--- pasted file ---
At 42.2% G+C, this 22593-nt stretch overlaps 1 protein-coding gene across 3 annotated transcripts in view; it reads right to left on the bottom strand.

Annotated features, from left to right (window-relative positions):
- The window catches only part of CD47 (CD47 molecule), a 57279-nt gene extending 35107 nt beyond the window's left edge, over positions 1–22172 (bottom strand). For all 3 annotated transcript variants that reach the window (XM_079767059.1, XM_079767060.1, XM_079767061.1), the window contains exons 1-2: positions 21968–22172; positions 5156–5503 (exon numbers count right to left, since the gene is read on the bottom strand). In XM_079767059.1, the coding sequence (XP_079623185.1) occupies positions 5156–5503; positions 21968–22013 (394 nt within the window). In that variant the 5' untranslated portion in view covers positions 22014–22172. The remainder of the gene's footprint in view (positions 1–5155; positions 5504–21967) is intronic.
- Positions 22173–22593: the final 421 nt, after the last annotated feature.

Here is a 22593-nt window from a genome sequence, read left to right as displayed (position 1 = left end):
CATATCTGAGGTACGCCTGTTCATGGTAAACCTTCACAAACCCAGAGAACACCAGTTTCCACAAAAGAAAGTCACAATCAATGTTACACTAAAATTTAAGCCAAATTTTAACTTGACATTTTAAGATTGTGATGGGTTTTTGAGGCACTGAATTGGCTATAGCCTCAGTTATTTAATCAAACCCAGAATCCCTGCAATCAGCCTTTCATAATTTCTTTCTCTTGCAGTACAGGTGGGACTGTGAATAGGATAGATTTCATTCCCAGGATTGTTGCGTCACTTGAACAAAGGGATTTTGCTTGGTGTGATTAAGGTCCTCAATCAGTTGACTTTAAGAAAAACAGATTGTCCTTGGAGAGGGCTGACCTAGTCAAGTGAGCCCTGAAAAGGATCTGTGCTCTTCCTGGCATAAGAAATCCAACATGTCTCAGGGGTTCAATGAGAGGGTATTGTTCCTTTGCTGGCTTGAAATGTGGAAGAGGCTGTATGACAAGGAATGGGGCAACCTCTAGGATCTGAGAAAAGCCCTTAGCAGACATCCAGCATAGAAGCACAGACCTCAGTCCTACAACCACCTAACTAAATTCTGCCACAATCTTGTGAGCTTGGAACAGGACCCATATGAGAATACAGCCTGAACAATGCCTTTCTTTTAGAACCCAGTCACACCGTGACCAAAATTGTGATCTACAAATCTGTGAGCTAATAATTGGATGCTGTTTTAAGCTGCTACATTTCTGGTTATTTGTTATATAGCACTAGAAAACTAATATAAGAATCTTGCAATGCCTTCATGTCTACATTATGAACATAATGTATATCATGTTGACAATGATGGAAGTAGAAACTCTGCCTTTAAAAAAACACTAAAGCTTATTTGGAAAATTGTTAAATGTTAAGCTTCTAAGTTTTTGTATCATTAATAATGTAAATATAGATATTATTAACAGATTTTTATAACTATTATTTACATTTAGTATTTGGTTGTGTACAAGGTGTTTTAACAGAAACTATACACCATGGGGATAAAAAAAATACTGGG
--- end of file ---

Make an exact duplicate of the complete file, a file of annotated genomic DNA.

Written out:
At 42.2% G+C, this 22593-nt stretch overlaps 1 protein-coding gene across 3 annotated transcripts in view; it reads right to left on the bottom strand.

Annotated features, from left to right (window-relative positions):
- The window catches only part of CD47 (CD47 molecule), a 57279-nt gene extending 35107 nt beyond the window's left edge, over positions 1–22172 (bottom strand). For all 3 annotated transcript variants that reach the window (XM_079767059.1, XM_079767060.1, XM_079767061.1), the window contains exons 1-2: positions 21968–22172; positions 5156–5503 (exon numbers count right to left, since the gene is read on the bottom strand). In XM_079767059.1, the coding sequence (XP_079623185.1) occupies positions 5156–5503; positions 21968–22013 (394 nt within the window). In that variant the 5' untranslated portion in view covers positions 22014–22172. The remainder of the gene's footprint in view (positions 1–5155; positions 5504–21967) is intronic.
- Positions 22173–22593: the final 421 nt, after the last annotated feature.

Here is a 22593-nt window from a genome sequence, read left to right as displayed (position 1 = left end):
CATATCTGAGGTACGCCTGTTCATGGTAAACCTTCACAAACCCAGAGAACACCAGTTTCCACAAAAGAAAGTCACAATCAATGTTACACTAAAATTTAAGCCAAATTTTAACTTGACATTTTAAGATTGTGATGGGTTTTTGAGGCACTGAATTGGCTATAGCCTCAGTTATTTAATCAAACCCAGAATCCCTGCAATCAGCCTTTCATAATTTCTTTCTCTTGCAGTACAGGTGGGACTGTGAATAGGATAGATTTCATTCCCAGGATTGTTGCGTCACTTGAACAAAGGGATTTTGCTTGGTGTGATTAAGGTCCTCAATCAGTTGACTTTAAGAAAAACAGATTGTCCTTGGAGAGGGCTGACCTAGTCAAGTGAGCCCTGAAAAGGATCTGTGCTCTTCCTGGCATAAGAAATCCAACATGTCTCAGGGGTTCAATGAGAGGGTATTGTTCCTTTGCTGGCTTGAAATGTGGAAGAGGCTGTATGACAAGGAATGGGGCAACCTCTAGGATCTGAGAAAAGCCCTTAGCAGACATCCAGCATAGAAGCACAGACCTCAGTCCTACAACCACCTAACTAAATTCTGCCACAATCTTGTGAGCTTGGAACAGGACCCATATGAGAATACAGCCTGAACAATGCCTTTCTTTTAGAACCCAGTCACACCGTGACCAAAATTGTGATCTACAAATCTGTGAGCTAATAATTGGATGCTGTTTTAAGCTGCTACATTTCTGGTTATTTGTTATATAGCACTAGAAAACTAATATAAGAATCTTGCAATGCCTTCATGTCTACATTATGAACATAATGTATATCATGTTGACAATGATGGAAGTAGAAACTCTGCCTTTAAAAAAACACTAAAGCTTATTTGGAAAATTGTTAAATGTTAAGCTTCTAAGTTTTTGTATCATTAATAATGTAAATATAGATATTATTAACAGATTTTTATAACTATTATTTACATTTAGTATTTGGTTGTGTACAAGGTGTTTTAACAGAAACTATACACCATGGGGATAAAAAAAATACTGGG